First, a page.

Government criticised for failures on female genital mutilation
Amnesty says country did not use presidency of EU to support efforts to end the practice
Amnesty International criticised the Government for failing to use its presidency of the EU to help end female genital mutilation. Photograph: Matt Kavanagh/The Irish Times
Amnesty International has praised Ireland’s human rights record during it presidency of the Council of the European Union, but criticised its failure to prioritise the issue of female genital mutilation.
In its review of the Irish EU presidency published today, the organisation said Ireland had taken “significant steps” to protect human rights during its tenure at the helm of the Council of the European Union.
Among the achievements highlighted by Amnesty were Ireland’s lead role in the UN Arms Trade Treaty negotiations, the publication of new guidelines on human rights for LGBTI persons, and the presidency’s success in keeping discussion of the Anti-Discrimination Directive on the political agenda.
However, the organisation strongly criticised Ireland’s failure to progress EU efforts to end female genital mutilation. “There was no sign of support from the presidency for efforts by the EU Commission to prioritise the issue,” said executive director of Amnesty International Ireland, Colm O’Gorman. “During the first few months of the presidency it wasn’t clear whether anyone in the Government knew which department was responsible for working in the area as anti-FGM activists were passed from minister to minister.”
A spokeswoman for the Irish presidency said that, regarding the issue of female genital mutilation: “Ireland is and will continue to play an active international role- through our support to United Nations agencies and working with our international and EU partners-to address and ensure there is a concerted effort to end this appalling practice”.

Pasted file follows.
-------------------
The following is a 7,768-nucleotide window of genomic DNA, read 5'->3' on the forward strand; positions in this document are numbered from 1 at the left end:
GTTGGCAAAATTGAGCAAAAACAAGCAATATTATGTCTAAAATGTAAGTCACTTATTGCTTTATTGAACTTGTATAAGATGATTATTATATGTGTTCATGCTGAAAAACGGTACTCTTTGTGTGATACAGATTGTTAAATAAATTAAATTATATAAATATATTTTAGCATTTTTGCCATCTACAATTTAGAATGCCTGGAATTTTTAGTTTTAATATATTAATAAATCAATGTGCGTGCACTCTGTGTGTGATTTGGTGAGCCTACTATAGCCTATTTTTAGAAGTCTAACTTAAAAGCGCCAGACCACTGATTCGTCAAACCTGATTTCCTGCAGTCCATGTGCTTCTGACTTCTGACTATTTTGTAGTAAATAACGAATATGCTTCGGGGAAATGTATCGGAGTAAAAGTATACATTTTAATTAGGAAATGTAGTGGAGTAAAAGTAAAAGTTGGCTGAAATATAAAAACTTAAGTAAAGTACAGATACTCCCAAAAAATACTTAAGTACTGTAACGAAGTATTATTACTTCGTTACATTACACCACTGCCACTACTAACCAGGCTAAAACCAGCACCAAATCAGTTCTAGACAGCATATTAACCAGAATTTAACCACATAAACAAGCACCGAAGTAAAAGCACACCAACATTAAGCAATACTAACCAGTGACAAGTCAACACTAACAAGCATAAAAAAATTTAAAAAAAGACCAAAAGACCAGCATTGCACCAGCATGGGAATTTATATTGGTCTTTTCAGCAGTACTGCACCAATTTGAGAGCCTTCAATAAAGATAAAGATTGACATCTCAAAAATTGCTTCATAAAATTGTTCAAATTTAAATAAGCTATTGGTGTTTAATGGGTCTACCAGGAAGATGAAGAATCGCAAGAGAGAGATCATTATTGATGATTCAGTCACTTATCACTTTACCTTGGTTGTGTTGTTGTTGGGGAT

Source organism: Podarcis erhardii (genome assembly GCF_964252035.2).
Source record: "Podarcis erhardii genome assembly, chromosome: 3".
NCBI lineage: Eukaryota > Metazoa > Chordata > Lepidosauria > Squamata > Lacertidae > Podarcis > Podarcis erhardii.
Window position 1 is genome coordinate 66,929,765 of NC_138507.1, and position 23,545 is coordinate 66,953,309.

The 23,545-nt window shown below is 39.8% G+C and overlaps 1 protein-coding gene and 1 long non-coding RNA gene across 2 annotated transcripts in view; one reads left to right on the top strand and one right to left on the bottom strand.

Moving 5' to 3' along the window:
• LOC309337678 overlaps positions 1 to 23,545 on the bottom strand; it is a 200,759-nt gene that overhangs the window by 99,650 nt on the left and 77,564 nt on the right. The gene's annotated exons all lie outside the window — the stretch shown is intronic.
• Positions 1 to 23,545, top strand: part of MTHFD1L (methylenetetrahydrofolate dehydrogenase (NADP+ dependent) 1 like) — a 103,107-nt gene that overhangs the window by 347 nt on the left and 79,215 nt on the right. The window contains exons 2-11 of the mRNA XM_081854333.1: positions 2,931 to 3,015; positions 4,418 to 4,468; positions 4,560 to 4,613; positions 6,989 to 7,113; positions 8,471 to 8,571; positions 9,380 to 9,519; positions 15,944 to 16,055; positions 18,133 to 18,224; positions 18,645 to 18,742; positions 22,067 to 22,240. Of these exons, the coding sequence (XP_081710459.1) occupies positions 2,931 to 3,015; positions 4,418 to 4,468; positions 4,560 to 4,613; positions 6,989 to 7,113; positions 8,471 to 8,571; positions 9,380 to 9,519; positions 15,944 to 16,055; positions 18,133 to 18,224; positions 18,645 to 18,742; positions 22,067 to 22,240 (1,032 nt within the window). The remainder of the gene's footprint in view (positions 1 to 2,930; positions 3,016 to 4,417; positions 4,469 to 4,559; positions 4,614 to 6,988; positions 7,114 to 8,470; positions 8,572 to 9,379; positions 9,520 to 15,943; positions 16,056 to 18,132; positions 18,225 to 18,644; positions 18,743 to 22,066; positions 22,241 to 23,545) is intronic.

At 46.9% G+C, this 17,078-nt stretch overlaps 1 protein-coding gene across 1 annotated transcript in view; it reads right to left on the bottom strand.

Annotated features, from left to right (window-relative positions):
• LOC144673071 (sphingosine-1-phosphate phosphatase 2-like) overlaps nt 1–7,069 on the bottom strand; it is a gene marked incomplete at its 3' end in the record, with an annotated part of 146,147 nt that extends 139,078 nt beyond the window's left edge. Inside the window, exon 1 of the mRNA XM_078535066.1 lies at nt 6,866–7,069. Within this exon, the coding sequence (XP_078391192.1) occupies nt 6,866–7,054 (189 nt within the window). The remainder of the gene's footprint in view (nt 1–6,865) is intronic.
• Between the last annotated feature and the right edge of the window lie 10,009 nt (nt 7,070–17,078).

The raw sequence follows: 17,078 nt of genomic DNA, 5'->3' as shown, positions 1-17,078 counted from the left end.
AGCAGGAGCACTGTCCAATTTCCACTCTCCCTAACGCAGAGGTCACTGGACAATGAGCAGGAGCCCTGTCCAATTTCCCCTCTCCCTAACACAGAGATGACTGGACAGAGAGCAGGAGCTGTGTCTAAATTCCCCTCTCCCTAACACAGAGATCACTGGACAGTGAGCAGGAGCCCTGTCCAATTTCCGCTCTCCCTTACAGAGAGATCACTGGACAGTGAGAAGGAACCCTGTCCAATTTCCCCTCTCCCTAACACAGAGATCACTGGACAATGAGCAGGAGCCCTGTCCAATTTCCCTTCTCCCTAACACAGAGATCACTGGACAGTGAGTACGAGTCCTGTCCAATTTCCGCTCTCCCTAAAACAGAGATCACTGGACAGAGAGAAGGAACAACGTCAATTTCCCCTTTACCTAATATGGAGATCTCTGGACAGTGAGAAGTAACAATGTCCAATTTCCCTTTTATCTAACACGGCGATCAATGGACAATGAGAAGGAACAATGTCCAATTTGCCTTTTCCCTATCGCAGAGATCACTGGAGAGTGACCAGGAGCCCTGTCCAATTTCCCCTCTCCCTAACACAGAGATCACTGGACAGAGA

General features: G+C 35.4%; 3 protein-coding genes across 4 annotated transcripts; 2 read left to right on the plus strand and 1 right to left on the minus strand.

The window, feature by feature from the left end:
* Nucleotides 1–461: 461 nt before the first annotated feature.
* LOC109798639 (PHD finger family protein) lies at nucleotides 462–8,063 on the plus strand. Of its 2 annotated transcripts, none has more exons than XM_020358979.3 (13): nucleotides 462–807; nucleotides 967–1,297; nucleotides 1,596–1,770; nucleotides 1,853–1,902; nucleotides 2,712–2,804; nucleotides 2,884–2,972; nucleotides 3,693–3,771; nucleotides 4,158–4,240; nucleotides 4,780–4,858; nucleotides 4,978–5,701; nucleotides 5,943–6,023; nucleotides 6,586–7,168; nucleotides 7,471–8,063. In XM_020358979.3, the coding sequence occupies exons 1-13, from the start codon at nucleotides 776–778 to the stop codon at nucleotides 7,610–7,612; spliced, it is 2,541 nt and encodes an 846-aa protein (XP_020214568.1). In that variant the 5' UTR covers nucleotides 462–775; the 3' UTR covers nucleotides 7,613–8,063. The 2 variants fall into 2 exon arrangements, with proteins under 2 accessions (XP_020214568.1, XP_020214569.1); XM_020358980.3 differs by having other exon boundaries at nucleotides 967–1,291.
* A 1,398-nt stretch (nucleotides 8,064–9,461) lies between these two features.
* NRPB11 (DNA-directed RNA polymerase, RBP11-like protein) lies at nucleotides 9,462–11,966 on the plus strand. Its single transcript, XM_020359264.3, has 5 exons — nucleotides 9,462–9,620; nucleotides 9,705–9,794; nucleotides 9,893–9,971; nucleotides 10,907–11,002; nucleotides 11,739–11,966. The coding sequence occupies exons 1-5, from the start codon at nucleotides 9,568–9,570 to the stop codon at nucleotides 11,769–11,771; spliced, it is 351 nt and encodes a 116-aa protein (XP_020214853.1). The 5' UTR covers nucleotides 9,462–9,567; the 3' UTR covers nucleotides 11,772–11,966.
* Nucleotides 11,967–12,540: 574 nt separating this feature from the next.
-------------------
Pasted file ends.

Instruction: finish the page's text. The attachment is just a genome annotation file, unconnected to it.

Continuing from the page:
She noted that the Government had criminalised the practice in Ireland and welcomed Amnesty’s recognition of Ireland’s “wide and ambitious programme” in relation to human rights issues during its presidency.
Despite its criticism of Ireland’s role in progressing the EU agenda on female genital mutilation, Amnesty welcomed the presidency’s achievements in other areas related to women’s rights.
In particular it welcomed the agreement reached in March among EU Justice and Home Affairs ministers on the European Protection Order. The new regulation will ensure that protection orders, such as a barring or safety orders, obtained by a victim of domestic violence will be enforceable in all other EU member states. However, Amnesty reiterated its call for a comprehensive EU strategy on Violence against Women.
The report also highlights the presidency’s success in successfully concluding negotiations on the Common European Asylum System (CEAS). The system, which is expected to come into force in 2015, aims to establish a common EU system for asylum, including setting time limits on how long countries can process asylum applications, and establishing minimum reception standards for asylum seekers, including an early evaluation of physical and mental health. However, Amnesty reiterated its concerns about the implementation of the new EU rules, questioning the level of legal clarity offered by the new legislation.
Amnesty also welcomed Minister for Justice Alan Shatter’s statement on the issue of Roma rights to mark International Roma Day in April. The statement was “a welcome demonstration of political support for Roma rights,” Amnesty said, adding that the Department of Justice had committed to meeting with Amnesty this autumn on the issue of Roma rights.